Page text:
Here you can find the video documentation of the first session which is diveded into seven parts accordingly to the progression of the score. This session took place in the dance studio of the University of Music and Performing Arts in Frankfurt am Main. It is the first time the score was performed.
The reason to present the first class in a narrative manner is to observe how the stages of the score develop in themselves and build clarity about the uniqueness of each of them.
Further, each of the videos presented here has some new questions that may put a new light on the score as well as potentially bring the viewer, which at the moment probably sits in a chair or lies in the bed, closer to sensing the place in which participants are in: in the body, in the site, in relation to one another.
The video materials and text are not intended to be look at from the beginning till the end, but rather scanned through and observed accordingly to own interests.
1. Arrive into the body
How do we arrive?
Does it require a particular position of the body?
Do the eyes need to be closed?
How long does it take and upon what the arriving depends?
How does one recognizes that he or she arrived?
Where to arrive?
How does the arriving feel?
2. The materiality of place
What is the memory of your first dance studio?
What was the dance like in it?
What is the form of those memories? Particular images? Situations? People?
If not, how do you imagine it?
What is special about dance studios?
Do you remember the walls the first dance studio you were in?
What was the floor like?
Which sounds occupied that place?
How do the dance studios influence the way we perceive our body, our movements?
Here, the participants were asked to walk through the space and explore what there was in the room by touching, hearing, smelling and seeing. They were encouraged to check materials, textures, shapes, and sizes of the visible objects and answer the questions inscribed in the score.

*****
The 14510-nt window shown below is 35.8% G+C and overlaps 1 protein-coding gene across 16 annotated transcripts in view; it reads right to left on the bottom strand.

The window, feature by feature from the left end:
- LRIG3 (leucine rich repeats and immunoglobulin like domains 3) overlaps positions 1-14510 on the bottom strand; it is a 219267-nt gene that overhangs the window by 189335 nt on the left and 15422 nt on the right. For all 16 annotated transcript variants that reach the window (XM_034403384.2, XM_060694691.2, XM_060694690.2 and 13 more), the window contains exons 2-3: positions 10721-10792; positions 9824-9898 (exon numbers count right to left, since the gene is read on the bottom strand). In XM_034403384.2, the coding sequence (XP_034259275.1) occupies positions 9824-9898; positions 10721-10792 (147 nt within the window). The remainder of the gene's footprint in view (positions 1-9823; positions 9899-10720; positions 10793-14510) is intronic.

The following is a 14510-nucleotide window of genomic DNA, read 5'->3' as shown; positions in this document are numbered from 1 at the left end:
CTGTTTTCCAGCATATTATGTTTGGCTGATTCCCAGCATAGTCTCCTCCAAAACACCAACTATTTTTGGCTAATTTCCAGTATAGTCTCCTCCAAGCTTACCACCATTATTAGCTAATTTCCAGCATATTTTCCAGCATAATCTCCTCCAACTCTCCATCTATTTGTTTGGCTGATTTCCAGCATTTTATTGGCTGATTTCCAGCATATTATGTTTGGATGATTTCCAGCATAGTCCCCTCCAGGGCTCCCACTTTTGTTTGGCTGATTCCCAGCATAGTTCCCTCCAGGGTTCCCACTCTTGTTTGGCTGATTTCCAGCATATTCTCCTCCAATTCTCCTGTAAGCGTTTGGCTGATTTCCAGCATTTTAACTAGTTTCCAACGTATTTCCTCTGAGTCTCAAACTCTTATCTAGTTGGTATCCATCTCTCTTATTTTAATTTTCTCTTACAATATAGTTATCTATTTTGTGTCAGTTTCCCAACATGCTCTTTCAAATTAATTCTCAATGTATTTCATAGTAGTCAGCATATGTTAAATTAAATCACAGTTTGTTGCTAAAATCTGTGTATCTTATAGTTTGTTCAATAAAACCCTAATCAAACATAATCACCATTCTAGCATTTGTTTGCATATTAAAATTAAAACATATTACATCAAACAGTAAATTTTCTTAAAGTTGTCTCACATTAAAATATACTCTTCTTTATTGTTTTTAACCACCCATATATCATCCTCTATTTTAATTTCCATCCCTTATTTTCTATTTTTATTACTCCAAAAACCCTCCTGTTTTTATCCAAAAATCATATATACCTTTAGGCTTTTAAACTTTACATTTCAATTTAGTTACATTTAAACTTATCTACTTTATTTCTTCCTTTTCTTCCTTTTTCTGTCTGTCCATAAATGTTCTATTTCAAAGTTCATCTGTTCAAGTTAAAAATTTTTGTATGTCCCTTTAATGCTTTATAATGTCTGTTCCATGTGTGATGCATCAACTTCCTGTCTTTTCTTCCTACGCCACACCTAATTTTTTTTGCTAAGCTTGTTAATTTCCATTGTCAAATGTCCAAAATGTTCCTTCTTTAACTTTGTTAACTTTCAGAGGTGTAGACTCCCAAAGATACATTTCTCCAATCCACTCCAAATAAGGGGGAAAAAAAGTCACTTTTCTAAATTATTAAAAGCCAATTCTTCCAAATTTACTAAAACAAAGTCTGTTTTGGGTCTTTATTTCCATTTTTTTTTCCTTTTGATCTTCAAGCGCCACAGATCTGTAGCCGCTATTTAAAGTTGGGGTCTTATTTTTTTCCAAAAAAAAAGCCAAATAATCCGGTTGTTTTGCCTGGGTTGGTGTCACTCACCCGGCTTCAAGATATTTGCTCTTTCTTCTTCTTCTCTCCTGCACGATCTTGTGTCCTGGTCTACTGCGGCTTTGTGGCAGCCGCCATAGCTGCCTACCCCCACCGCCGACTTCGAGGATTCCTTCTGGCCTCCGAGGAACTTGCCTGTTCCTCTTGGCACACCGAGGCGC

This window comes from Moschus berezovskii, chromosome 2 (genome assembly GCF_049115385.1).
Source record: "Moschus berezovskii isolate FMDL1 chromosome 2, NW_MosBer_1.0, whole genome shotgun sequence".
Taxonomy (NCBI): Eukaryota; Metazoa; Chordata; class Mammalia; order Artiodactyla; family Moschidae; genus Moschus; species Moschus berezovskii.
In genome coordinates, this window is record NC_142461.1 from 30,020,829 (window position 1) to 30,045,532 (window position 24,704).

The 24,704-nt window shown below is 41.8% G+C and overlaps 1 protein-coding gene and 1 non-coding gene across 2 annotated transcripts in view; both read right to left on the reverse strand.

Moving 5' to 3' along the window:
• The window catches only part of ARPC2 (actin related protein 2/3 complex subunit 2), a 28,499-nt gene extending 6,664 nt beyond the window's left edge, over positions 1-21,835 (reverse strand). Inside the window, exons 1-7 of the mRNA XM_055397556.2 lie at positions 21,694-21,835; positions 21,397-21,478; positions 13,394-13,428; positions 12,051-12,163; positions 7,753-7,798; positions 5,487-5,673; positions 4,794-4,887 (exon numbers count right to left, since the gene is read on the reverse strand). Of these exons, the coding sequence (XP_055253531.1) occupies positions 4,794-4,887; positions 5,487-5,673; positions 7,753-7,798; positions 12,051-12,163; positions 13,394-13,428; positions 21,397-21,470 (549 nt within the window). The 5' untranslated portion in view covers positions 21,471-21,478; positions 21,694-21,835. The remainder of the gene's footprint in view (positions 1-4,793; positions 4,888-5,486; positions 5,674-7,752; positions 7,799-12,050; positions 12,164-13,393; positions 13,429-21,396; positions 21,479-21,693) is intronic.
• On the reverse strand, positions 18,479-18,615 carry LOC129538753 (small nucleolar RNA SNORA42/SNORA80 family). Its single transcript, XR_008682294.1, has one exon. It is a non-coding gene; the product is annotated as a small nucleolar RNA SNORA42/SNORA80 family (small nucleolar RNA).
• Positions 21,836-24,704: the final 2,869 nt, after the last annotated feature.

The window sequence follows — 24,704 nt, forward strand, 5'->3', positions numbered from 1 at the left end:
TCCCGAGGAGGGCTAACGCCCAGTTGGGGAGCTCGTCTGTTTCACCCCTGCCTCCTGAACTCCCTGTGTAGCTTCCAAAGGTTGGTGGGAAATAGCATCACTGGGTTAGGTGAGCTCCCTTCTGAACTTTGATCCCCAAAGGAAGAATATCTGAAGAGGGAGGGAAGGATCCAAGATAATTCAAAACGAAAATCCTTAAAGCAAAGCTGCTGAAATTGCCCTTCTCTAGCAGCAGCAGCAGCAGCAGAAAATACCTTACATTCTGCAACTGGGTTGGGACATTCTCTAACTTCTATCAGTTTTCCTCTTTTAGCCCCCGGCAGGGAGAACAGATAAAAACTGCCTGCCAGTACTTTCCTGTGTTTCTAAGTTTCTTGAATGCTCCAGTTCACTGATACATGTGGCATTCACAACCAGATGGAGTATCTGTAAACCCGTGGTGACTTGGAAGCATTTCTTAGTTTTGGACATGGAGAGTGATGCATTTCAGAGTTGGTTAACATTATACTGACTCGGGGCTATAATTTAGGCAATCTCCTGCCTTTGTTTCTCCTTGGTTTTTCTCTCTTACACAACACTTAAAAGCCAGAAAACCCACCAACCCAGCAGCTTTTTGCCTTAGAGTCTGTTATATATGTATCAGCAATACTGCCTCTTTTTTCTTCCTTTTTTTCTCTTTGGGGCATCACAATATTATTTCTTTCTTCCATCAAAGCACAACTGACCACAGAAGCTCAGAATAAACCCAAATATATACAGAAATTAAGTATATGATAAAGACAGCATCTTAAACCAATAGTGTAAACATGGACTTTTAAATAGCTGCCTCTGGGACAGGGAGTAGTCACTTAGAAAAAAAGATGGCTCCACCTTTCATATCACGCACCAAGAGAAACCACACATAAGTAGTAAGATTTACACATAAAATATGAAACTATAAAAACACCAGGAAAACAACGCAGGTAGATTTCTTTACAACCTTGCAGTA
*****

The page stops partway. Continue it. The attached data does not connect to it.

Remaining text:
3. From an alien to an inhabitant
In this part, dancers are getting more active by giving more weight to the objects present in the site through their own peripheries. Further, they yield with the whole weight to particular places, let their body assume what movemet will come next and follow their individual interests. One of the dancers related to this part of the run as the most crucial experience saying: “The most important for me was to see the differences between different objects (their sizes and materials) and how differently we can use them in moving.” Further, they entered into the choreographic possibilities.
How do you move through the place you are in?
In which parts of this place are you usually spending time? What movements of your body this place encourages you to do?
What changes when another person is in this place with you?
How does the light in this place change during the day?
4. Attach yourself to the place
Task for dancers in the video: find a place in the room in which you could “yield the whole of the body, a place to which you can ascribe yourself and attach.”
In response, each of the participants found stillness in a different places of the room.
Further, they were asked to acknowledge them and once more to bring their focus to the body and rest.
In which places do you rest?
What allows you to rest in it?
How does the body feels when resting?
5. Becoming one
With the awareness of the body as a place the dancers began to move the place inside them and from there try to connect “the sensation of moving the place inside the body to the sensation of moving in the place outside”.
Have you ever experiences an absolute connection with a place or a landscape?
Which place is most meaningful to you?
6. Becoming active
Next, dancers were asked to continue what they were doing and simultaneously to bring awareness to other people in the room, to observe what their actions were and in which states they were. As the students acknowledged this information within their own movement exploration, a visible relation in movement between the movers was established: the same movements, similar directions and character of movement.
The participants were also encouraged to take more initiative, propose activities for the whole group, provoke exchange, and take responsibility for the place they were in. At that point the movement exploration in the room transformed into a playful social interaction. A play developed in the middle of the studio space. The participants started to interact more with each other, each other’s clothes, and the green gymnastic ball.
7. Open score
This is the last part of the score. It allowed participants to follow their interest and desires present at this particular moment. As well as arrive to the end of the activity.
What can emerge from being sensitive to places?